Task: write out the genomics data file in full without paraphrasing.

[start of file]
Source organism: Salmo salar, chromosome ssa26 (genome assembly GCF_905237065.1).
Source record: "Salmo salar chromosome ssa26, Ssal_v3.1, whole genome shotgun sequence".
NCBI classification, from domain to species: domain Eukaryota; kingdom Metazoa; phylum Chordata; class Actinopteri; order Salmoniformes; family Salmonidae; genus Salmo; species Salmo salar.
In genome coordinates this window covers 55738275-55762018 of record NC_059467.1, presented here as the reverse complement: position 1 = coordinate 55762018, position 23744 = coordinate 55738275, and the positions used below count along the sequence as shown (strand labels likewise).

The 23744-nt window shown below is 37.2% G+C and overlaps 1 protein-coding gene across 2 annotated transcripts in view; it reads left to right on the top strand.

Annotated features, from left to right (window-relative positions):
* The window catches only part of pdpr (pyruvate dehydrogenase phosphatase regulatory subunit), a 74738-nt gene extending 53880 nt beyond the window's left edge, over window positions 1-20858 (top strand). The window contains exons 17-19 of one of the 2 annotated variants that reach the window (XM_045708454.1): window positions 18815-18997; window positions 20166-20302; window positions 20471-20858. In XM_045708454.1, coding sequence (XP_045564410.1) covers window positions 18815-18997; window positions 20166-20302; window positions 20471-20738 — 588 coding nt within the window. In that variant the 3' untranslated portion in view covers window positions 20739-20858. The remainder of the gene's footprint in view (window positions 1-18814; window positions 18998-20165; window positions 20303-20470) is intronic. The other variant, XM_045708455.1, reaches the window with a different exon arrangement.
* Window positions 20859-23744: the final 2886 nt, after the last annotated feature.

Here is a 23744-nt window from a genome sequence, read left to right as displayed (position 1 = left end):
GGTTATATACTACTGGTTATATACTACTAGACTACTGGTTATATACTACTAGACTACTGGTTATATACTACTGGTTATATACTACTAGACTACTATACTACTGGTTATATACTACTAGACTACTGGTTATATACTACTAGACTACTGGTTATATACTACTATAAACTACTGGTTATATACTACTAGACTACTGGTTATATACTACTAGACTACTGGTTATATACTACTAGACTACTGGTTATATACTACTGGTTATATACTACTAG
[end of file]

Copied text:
Source organism: Salmo salar, chromosome ssa26 (genome assembly GCF_905237065.1).
Source record: "Salmo salar chromosome ssa26, Ssal_v3.1, whole genome shotgun sequence".
NCBI classification, from domain to species: domain Eukaryota; kingdom Metazoa; phylum Chordata; class Actinopteri; order Salmoniformes; family Salmonidae; genus Salmo; species Salmo salar.
In genome coordinates this window covers 55738275-55762018 of record NC_059467.1, presented here as the reverse complement: position 1 = coordinate 55762018, position 23744 = coordinate 55738275, and the positions used below count along the sequence as shown (strand labels likewise).

The 23744-nt window shown below is 37.2% G+C and overlaps 1 protein-coding gene across 2 annotated transcripts in view; it reads left to right on the top strand.

Annotated features, from left to right (window-relative positions):
* The window catches only part of pdpr (pyruvate dehydrogenase phosphatase regulatory subunit), a 74738-nt gene extending 53880 nt beyond the window's left edge, over window positions 1-20858 (top strand). The window contains exons 17-19 of one of the 2 annotated variants that reach the window (XM_045708454.1): window positions 18815-18997; window positions 20166-20302; window positions 20471-20858. In XM_045708454.1, coding sequence (XP_045564410.1) covers window positions 18815-18997; window positions 20166-20302; window positions 20471-20738 — 588 coding nt within the window. In that variant the 3' untranslated portion in view covers window positions 20739-20858. The remainder of the gene's footprint in view (window positions 1-18814; window positions 18998-20165; window positions 20303-20470) is intronic. The other variant, XM_045708455.1, reaches the window with a different exon arrangement.
* Window positions 20859-23744: the final 2886 nt, after the last annotated feature.

Here is a 23744-nt window from a genome sequence, read left to right as displayed (position 1 = left end):
GGTTATATACTACTGGTTATATACTACTAGACTACTGGTTATATACTACTAGACTACTGGTTATATACTACTGGTTATATACTACTAGACTACTATACTACTGGTTATATACTACTAGACTACTGGTTATATACTACTAGACTACTGGTTATATACTACTATAAACTACTGGTTATATACTACTAGACTACTGGTTATATACTACTAGACTACTGGTTATATACTACTAGACTACTGGTTATATACTACTGGTTATATACTACTAG